Labour Economics

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					Labour Economics

   Dr Hamish Low
      Lecture 3
     Outline: Wage determination
1.   Types of wage contract
2.   Spot Market
3.   Uncertainty and risk sharing
4.   Verifiable output (but hidden actions)
5.   Non-verifiable output (next time)
     1. tournaments
     2. efficiency wages
          Alternative Wage Contracts
  •   Wage per hour worked
  •   Payment per unit produced
  •   Salary (independent of hours worked)
  •   Bonus payments:
      – linked to firm output?
      – firm profit?

Issues:      how much effort do workers put into the job?
             how does a firm ensure it attracts the right workers?
       Spot Market

        wx  p x . MPL



wage
                         p x .MPL3
                         p x . MPL
                         p x .MPL2

                            Age
               Insurance
• Marginal product is subject to shocks

• Risk averse workers will buy insurance

• Should insurance be “bought” from the (risk
  neutral) firm through the wage contract
• self-insurance through saving / borrowing?

• depends on type of risk: permanent vs
  transitory

• private market? firms have better
  information than government / insurance
  companies
        Harris-Holmstrom (1982)
• Quality of workers is uncertain but is revealed over
  time by performance (no asymmetric information)
• Workers are risk averse, firms risk neutral
• Pay constant wage over life-cycle? Thus insuring
  against turning out to be low productivity worker
• Workers can always earn MPL on the spot market
• Effort is constant
          Wage and MPL Profiles



E  px .MPL 
          w
                Implications
• When workers learn they are of high ability, they
  will leave and receive spot wage OR firm will
  increase guaranteed wage


• So, firm can only offer partial insurance (because
  of a zero profit condition)


• Wages are immobile downwards
          Implications (cont)
• Firms make profits from workers early in life-
  cycle but lose money later
  – initially paying some workers less than MPL
  – later paying some more than MPL (bad workers)
    and paying the others equal to MPL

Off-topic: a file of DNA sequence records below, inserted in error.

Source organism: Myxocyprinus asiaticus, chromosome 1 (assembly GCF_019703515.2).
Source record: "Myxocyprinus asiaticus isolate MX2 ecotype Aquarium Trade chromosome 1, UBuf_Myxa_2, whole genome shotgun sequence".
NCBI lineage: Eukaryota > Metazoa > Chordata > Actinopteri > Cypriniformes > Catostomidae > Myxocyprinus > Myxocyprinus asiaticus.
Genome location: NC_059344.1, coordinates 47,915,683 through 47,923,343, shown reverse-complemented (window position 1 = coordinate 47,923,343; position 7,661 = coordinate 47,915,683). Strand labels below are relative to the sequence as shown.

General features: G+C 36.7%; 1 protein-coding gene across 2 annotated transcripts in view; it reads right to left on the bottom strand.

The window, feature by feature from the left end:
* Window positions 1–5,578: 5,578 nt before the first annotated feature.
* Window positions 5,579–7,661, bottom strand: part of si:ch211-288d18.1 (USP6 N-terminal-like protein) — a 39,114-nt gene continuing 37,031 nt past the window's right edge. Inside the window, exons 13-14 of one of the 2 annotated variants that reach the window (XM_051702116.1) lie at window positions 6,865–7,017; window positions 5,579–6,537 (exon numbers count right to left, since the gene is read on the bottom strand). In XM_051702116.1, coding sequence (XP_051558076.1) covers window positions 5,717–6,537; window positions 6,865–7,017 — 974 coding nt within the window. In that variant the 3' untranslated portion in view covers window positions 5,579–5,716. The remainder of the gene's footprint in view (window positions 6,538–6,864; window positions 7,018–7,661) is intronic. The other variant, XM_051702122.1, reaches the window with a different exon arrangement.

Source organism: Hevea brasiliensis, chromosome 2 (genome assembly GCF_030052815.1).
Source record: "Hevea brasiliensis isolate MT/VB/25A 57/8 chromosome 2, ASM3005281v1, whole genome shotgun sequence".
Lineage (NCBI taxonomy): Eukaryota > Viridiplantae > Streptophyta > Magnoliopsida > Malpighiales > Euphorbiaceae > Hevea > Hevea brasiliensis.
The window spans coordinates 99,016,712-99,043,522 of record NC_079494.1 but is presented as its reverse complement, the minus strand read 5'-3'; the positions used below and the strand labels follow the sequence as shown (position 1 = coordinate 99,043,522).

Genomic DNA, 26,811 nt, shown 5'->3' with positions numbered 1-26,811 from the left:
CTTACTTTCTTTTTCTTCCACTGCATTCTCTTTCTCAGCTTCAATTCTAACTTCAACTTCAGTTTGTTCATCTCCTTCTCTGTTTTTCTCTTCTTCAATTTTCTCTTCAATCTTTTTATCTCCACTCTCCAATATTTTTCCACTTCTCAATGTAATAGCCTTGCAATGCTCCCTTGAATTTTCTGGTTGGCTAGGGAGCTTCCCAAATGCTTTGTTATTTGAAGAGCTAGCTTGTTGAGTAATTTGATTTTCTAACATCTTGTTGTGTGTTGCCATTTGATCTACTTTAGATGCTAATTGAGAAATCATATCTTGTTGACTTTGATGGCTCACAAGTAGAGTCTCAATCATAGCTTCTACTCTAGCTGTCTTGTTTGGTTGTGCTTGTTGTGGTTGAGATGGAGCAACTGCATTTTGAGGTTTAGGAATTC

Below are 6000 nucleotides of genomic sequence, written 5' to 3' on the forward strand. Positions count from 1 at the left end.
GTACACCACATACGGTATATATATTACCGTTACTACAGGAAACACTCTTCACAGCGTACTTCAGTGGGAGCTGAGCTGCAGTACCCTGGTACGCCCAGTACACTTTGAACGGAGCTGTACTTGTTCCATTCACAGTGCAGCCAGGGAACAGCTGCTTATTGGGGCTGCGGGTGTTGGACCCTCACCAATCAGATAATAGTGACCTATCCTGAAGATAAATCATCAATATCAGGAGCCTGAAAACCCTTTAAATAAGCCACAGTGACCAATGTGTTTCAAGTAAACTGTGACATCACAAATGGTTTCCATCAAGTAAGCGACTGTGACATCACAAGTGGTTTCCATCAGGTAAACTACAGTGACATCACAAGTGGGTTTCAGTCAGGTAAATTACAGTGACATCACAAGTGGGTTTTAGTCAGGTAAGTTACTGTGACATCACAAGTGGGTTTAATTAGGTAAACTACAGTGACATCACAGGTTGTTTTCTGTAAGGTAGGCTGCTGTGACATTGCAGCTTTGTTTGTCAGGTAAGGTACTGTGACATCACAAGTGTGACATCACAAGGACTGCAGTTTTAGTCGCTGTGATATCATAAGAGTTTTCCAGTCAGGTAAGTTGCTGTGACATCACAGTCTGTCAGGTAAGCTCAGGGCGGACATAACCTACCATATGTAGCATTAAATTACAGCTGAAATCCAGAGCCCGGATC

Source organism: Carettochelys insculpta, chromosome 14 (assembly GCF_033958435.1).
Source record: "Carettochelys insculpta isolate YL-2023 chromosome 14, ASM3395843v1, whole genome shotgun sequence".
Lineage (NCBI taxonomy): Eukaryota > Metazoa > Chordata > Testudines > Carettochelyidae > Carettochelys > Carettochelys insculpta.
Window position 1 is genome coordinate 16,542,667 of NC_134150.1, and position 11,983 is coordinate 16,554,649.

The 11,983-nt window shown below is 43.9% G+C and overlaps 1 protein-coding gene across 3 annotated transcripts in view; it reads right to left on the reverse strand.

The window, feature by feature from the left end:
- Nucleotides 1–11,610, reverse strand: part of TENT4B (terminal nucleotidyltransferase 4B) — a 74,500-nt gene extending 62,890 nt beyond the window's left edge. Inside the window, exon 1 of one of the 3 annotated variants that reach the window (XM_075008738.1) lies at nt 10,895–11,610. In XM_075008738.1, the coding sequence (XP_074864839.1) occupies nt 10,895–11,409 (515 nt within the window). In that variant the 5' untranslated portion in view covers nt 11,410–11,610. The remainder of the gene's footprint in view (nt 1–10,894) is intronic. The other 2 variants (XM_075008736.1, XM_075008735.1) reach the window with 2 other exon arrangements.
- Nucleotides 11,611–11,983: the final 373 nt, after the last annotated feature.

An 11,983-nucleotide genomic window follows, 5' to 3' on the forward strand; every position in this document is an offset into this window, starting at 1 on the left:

• What if firms cannot commit?
  – back to spot wage?

• What if workers know their own ability or
  make choices about effort?
 Who measures marginal product?
• Firm and worker may be unaware of how
  productive worker will be
• Asymmetric information about ability of
  worker
• Asymmetric information about effort put in
  by worker
• Output may depend on several people’s
  inputs
               Hidden types
• Two sorts of contract: piece-rate or time-rate

• Two types of worker: high productivity and low
  productivity

• Workers will separate
Utility (income?)


                           piece rate workers




                           time rate workers




              Low   High
                                   Ability
             Hidden Action
• Risk averse worker, risk neutral firm
• Output (verifiable) y  e  z
• One period only, effort unobservable to the
  firm

• First best: firm bears all risk
• Optimal for incentives: worker bears all risk
To what extent should worker wages
  depend on output realisations?

• effectiveness of effort, benefit of inducing extra
  effort
• cost to the worker of extra effort
• responsiveness of effort to incentives
• risk aversion
• monitoring technology
• only condition wage on signals which are
  correlated with effort (ie informative ones)
Problems with performance pay

• Multiple tasks

• Time: “ratchett effect”
  – once a “piece rate” has been set, it will not be
    changed (Lincoln Electric Co in US)


• Hierarchies (the principal cannot do all the
  monitoring)
                  Conclusions
• Many types of wage contract other than spot
  wage (MPL)
• Symmetric uncertainty over productivity: partial
  insurance possible if firm is able to commit
• Asymmetric uncertainty over productivity or
  effort:
   – contracts providing partial insurance, but worker holds
     part of the risk to induce effort
• Next time: output is not verifiable

				
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posted:9/15/2012
language:English
pages:17